Advantages: If the lateral canthal tendon, surrounding supporting structures (retinaculum), and/or orbicularis muscle are stretched, canthal tendon reinforcement helps to restore more normal support to the lower eyelid. Canthopexy is not, however, indicated as a "routine" measure in all lower blepharoplasties.

Care and recovery: As noted in Section Four. In addition, swelling in the upper and lower eyelids as well as the eye (chemosis) may persist for several weeks to months due to temporary interruption of the lid's lymphatic drainage.

Risks and complications:

Canthoplasty: The anatomy of the canthus is delicate and complicated. If canthoplasty is not well performed (or sometimes even when it is expertly performed), the junction between the upper and lower eyelids may become rounded, retracted, or deformed either immediately or after several years. In the presence of a prominent eye, shallow eye socket, or inadequate bony cheek projection, canthoplasty may result in unintended downward retraction. If overdone in patients with normal or deep-set eyes, it may, on the other hand, result in an unnatural upward slant to the eyes.

Canthopexy: By reinforcing and stabilizing the stretched supporting structures around the eye, more than just sagging skin and bulging fat are addressed. The procedure is much less invasive than canthoplasty and not associated with many of the risks noted above.

Comments: Some practitioners claim that lateral canthal reinforcement may stabilize the lower eyelid in patients undergoing full transcutaneous lower blepharoplasty in a firm enough manner to preempt this operation's tendency to cause lower eyelid distortion and retraction.

We believe that any such protection is minimal and quite temporary at best against the strong forces created by this dated operation.

Canthopexy: Pros and Cons

Next: Fat Repositioning


Introduction

Chapter 01: Don't jump in blindly
Chapter 02: Do I really need this?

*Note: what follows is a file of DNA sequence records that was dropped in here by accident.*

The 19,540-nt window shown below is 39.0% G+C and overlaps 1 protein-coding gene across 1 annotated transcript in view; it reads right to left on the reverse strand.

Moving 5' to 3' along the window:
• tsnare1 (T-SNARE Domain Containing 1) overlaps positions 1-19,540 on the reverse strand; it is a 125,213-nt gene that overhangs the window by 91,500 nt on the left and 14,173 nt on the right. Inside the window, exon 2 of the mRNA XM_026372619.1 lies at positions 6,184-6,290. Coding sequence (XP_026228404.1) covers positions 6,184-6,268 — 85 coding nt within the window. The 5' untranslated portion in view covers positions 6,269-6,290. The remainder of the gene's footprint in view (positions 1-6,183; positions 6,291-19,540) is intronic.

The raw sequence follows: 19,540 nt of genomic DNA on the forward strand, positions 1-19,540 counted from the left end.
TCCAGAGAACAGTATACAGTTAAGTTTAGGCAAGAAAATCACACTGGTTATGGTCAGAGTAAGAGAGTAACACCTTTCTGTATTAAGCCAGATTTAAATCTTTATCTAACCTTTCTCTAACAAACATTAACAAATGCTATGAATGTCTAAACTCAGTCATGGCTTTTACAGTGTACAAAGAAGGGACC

Chapter 03: When should I do it?
Chapter 04: Eyelid anatomy
Chapter 05: Why it all sags
Chapter 06: Cosmetic eyelid surgeons
Chapter 07: Eyelid surgery consultation
Chapter 08: Eyelid surgery prices & cost
Chapter 09: Add-on costs
Chapter 10: Eyelid surgery facility
Chapter 11: Blepharoplasty anesthesia
Chapter 12: Insurance coverage

Chapter 13: Upper eyelid blepharoplasty
Chapter 14: Asian eyelid blepharoplasty
Chapter 15: Repair of eyelid ptosis
Chapter 16: Eyebrow surgery
Chapter 17: Lower eyelid blepharoplasty
Chapter 18: Tissue-sparing lower lid surgery
Chapter 19: Lateral canthus reinforcement
Chapter 20: Fat repositioning
Chapter 21: Cheek and midface lift
Chapter 22: Skin resurfacing
Chapter 23: Botulinum toxin injection
Chapter 24: Tissue fillers and fat grafting
Chapter 25: Eyelid and brow tattooing
Chapter 26: Secondary blepharoplasty
Chapter 27: Laser eyelid surgery

Chapter 28: Risks and complications
Chapter 29: Upper eyelid complications
Chapter 30: Lower eyelid complications

Chapter 31: Do's and don'ts before surgery
Chapter 32: The morning of the big day
Chapter 33: Experiencing the surgery
Chapter 34: Do's and don'ts after surgery
Chapter 35: Is this ever going to heal?
Chapter 36: Eye cosmetics after surgery
Chapter 37: Skin care and prevention
Chapter 38: Patient satisfaction
Chapter 39: Psychological considerations
Chapter 40: Recent advances and the future